Women More Likely to Die After Heart Attack
Study Suggests Women Aren't Treated as Aggressively as Men Who Have Heart Attacks
WebMD News Archive
March 16, 2010 (Atlanta) -- Better heart treatment of women could help close
the gender gap in heart deaths. Women would be more likely to survive a heart
attack if they were treated more like men, French researchers say.
In a study of more than 3,500 people admitted to the hospital for a heart
attack, women were far less likely than men to get angiography to visualize
heart artery blockages or angioplasty to open up blocked arteries.
Women were about twice as likely to die within a month of having the heart
attack, according to the study, presented at the American College of
Cardiology's annual meeting.
The higher death rate in women "is related to the fact that they don't get
the same treatments as men," says Maria Rosa Costanzo, MD, an American Heart
Association spokeswoman who was not involved with the study.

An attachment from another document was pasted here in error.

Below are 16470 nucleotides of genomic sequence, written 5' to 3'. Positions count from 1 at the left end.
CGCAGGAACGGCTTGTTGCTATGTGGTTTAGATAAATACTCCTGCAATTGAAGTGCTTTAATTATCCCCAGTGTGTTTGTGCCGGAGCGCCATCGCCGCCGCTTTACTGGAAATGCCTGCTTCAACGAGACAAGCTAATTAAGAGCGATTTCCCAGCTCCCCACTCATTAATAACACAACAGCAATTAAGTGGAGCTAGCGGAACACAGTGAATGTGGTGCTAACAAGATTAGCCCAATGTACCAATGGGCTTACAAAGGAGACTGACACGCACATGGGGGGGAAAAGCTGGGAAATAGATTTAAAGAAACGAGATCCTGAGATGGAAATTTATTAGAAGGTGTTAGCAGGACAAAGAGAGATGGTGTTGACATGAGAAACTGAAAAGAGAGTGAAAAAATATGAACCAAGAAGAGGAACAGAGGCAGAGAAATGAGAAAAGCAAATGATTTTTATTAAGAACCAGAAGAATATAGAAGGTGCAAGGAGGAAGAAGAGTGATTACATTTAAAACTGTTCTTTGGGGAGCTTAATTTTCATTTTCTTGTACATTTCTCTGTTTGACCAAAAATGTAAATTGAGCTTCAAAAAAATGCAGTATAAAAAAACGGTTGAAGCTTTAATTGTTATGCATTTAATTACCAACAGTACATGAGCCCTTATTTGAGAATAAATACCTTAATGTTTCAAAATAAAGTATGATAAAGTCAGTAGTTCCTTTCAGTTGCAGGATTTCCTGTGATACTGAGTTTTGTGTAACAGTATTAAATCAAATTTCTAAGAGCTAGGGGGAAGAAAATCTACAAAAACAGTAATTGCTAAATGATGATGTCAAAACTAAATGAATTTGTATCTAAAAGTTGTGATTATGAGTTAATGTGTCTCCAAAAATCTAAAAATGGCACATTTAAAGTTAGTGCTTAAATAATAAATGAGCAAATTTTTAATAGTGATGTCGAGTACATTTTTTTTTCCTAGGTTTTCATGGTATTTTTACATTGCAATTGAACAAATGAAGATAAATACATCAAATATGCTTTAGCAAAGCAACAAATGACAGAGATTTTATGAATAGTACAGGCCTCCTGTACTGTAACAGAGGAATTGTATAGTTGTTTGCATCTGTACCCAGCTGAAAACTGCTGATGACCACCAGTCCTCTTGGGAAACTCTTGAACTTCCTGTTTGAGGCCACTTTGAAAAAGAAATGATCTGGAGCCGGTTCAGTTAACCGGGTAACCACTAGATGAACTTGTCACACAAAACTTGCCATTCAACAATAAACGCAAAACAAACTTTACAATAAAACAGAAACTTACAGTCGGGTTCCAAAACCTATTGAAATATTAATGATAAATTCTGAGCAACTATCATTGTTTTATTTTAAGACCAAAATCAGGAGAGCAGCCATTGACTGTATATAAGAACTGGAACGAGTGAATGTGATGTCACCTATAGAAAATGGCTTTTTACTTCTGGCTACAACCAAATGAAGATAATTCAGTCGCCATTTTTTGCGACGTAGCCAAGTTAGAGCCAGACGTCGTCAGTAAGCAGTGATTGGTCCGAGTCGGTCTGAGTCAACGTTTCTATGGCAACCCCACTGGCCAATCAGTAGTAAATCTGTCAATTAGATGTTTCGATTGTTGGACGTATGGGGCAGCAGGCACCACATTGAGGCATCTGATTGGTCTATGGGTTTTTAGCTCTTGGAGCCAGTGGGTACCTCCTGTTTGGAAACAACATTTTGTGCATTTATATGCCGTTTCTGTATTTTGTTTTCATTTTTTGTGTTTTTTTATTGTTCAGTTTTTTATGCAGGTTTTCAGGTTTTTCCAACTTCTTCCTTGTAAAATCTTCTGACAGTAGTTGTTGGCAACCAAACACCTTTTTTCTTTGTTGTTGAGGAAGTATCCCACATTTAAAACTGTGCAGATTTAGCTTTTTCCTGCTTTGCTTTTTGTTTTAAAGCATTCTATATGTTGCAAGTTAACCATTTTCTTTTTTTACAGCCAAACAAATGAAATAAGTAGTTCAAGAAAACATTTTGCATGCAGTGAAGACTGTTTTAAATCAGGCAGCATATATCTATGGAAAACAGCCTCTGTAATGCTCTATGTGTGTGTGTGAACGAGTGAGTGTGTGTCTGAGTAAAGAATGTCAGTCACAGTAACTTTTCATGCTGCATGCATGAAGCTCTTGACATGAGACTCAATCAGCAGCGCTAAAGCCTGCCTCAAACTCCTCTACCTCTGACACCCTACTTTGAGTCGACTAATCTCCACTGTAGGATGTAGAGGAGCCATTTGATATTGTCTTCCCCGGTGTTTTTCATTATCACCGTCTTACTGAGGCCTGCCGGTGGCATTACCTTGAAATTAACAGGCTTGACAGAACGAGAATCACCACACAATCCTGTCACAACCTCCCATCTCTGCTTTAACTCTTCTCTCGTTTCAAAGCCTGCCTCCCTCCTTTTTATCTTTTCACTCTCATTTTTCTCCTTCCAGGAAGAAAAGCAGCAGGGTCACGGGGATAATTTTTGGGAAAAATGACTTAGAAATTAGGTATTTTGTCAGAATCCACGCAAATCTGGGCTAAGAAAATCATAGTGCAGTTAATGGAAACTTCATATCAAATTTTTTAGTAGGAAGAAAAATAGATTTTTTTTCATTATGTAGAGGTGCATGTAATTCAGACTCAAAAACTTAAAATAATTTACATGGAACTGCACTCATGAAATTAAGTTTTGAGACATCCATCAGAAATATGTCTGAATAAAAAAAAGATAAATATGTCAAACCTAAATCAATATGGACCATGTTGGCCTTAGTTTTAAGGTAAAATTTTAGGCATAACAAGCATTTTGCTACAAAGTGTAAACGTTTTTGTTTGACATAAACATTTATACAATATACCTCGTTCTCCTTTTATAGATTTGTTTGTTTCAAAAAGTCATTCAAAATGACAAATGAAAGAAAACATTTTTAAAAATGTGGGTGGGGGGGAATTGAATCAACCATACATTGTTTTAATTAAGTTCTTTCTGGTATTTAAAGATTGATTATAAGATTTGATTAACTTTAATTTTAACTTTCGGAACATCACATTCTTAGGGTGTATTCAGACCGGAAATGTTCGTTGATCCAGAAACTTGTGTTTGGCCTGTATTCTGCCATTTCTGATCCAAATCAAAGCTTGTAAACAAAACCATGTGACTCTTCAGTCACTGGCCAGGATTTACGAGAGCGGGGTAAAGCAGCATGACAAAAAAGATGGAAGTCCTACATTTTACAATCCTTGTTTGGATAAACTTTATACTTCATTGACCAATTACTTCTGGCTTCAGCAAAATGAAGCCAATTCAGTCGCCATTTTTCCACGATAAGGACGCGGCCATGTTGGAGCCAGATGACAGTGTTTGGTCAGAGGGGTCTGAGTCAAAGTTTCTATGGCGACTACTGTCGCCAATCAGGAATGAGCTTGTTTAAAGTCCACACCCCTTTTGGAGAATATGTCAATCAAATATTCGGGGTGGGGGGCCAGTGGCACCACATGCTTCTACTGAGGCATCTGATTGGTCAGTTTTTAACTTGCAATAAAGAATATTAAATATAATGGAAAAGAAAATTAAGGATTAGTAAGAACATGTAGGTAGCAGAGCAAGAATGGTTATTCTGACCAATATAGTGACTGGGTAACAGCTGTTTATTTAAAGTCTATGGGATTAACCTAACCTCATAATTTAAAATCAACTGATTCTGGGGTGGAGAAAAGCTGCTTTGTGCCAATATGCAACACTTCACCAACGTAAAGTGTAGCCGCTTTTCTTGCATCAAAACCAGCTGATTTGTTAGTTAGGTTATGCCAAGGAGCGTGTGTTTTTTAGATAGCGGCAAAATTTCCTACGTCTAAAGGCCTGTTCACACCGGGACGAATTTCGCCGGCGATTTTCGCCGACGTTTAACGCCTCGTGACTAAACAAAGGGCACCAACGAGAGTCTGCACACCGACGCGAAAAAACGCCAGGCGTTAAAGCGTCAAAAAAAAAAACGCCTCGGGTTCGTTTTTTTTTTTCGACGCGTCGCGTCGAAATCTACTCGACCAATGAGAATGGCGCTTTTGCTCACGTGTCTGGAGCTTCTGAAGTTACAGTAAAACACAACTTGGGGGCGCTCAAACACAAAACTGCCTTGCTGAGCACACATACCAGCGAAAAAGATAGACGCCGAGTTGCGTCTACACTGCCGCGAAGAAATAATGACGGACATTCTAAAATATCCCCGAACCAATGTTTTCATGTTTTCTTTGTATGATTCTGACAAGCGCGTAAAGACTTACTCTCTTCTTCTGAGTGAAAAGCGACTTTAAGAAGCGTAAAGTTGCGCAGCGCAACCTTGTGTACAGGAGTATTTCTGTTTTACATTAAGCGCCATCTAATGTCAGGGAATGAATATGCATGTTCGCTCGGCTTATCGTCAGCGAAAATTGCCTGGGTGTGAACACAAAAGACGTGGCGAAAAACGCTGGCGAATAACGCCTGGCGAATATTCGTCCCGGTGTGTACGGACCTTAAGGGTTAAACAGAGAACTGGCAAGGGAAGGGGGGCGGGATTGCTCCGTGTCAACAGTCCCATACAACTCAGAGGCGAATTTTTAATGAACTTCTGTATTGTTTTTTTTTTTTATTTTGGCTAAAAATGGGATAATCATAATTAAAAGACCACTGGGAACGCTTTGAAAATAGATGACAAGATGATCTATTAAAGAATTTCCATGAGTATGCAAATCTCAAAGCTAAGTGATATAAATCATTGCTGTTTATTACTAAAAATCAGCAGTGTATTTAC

"If women had the same access to procedures and medication as men, they
would derive the same benefit," says Costanzo, of Midwest Heart Specialists in
Study researcher Francois Schiele, MD, chief cardiologist at the University
Hospital of Besancon in France, says that when possible, "women should be
treated with all recommended strategies, including invasive ones."
Closing the Gender Gap
Costanzo tells WebMD that it's been known for some time that women fare
worse after a heart attack than men, but it's been unclear why. Some studies
point to biological differences such as women's smaller blood vessels that
raise the risk of complications during angioplasty, she says.
Also, women tend to be older and have poorer overall health when they have
heart attacks, and wait longer to seek medical care than men, research
But other studies suggest that women are undertreated, Costanzo says.
The new study attempted to level the playing ground by using statistical
techniques that took into account women's and men's different characteristics
and treatments when they had heart attacks.
The researchers analyzed data from a regional registry that included more
than 3,500 patients, about a third of whom were women, treated for a heart
attack between January 2006 and December 2007.
Women were, on average, nine years older than men, had more health problems,
and received fewer effective treatments for heart attack. They were nearly
twice as likely to die, both during the initial hospital stay and over the